Algemene competenties


Since their invention in 1960, lasers have become the most important light sources in optics and photonics, and are present everywhere in modern society nowadays. For example, worldwide telecommunication is based on the transmission of laser signals through optical fibers, and today’s manufacturing industry heavily relies on the use of high-irradiance laser beams. Other application domains include medicine, art restoration, remote sensing, biological spectroscopy, and many others. It is the general aim of this course that the students will become able to explain and analyse laser properties and laser-related concepts, that they learn to construct and analyse the mathematical description of important concepts, and that they are also able to apply the latter to practical examples on the use of lasers.


The targeted end competences can be categorized as follows:

  • The students are able to name, describe and explain laser properties and concepts, including:

spontaneous and stimulated emission, absorption, coherence, heterostructures for efficient light generation, light propagation in a resonator, continuous-wave and pulsed laser action, line broadening, saturation, Gaussian laser beams, operation and applications of different laser types (gas lasers, liquid lasers, solid-state lasers, semiconductor lasers), laser dynamics, noise, Bragg gratings, wavelength tuning, laser packaging.

  • The students have the ability to derive from first principles the mathematical description for laser-related concepts, including:

rate equations describing the general operation principle of laser action and formulas for continuous-wave/pulsed laser operation, formulas for the modes in different types of resonators with different stability criteria, equations for propagation and transformation of Gaussian and multimode laser beams in optical systems, laser rate equations for different types of semiconductor lasers, formulas describing the gain and complex refractive index in semiconductor materials, description of the linewidth of lasers, formulas for the dynamic behaviour of lasers.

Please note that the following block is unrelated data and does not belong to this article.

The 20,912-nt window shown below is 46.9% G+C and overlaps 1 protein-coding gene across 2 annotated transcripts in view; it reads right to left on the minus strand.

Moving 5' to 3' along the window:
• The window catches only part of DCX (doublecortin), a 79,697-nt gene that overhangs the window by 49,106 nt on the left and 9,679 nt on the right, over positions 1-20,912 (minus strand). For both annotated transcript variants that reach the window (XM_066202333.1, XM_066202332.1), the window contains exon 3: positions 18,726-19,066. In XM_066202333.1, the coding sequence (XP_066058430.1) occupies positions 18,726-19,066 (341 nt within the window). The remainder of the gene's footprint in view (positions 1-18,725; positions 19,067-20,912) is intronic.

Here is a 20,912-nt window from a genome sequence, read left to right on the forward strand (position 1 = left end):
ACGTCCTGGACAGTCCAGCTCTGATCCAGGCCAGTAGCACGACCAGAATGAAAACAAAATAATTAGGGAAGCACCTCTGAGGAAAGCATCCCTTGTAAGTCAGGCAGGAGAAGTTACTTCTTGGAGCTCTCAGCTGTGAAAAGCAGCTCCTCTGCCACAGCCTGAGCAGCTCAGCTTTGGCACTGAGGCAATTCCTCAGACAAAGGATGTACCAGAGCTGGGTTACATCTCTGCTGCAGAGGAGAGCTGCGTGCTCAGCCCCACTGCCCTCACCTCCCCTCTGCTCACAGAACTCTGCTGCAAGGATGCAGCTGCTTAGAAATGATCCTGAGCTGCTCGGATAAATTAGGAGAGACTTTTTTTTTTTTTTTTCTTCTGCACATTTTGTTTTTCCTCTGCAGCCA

• The students know how to explain and analyse the above-enlisted mathematical descriptions for laser-related concepts.
  • The students are able to apply the mathematical descriptions to practical examples and to use these descriptions to solve practical problems.


The students are evaluated according to the above-enlisted end competences in an oral exam with written preparation (open questions, closed book)




The final grade is composed based on the following categories:
Other Exam determines 100% of the final mark.

Within the Other Exam category, the following assignments need to be completed:

  • exam oral + written with a relative weight of 1 which comprises 100% of the final mark.

    Note: Oral exam with written preparation, open questions, closed book

Additional info regarding evaluation

Oral exam with written preparation (open questions, closed book)

The part of the course taught by N. Vermeulen and the part of the course taught by G. Verschaffelt (at VUB) or G. Morthier (at UGent) are examined together.

Partial transfer of the score obtained for an individual part to the 2nd session or the next academic year is not allowed.

Allowed unsatisfactory mark
The supplementary Teaching and Examination Regulations of your faculty stipulate whether an allowed unsatisfactory mark for this programme unit is permitted.

Academic context

This offer is part of the following study plans:
Master of Photonics Engineering: On campus traject
Master of Photonics Engineering: Online/Digital traject
Master of Electrical Engineering: Standaard traject BRUFACE J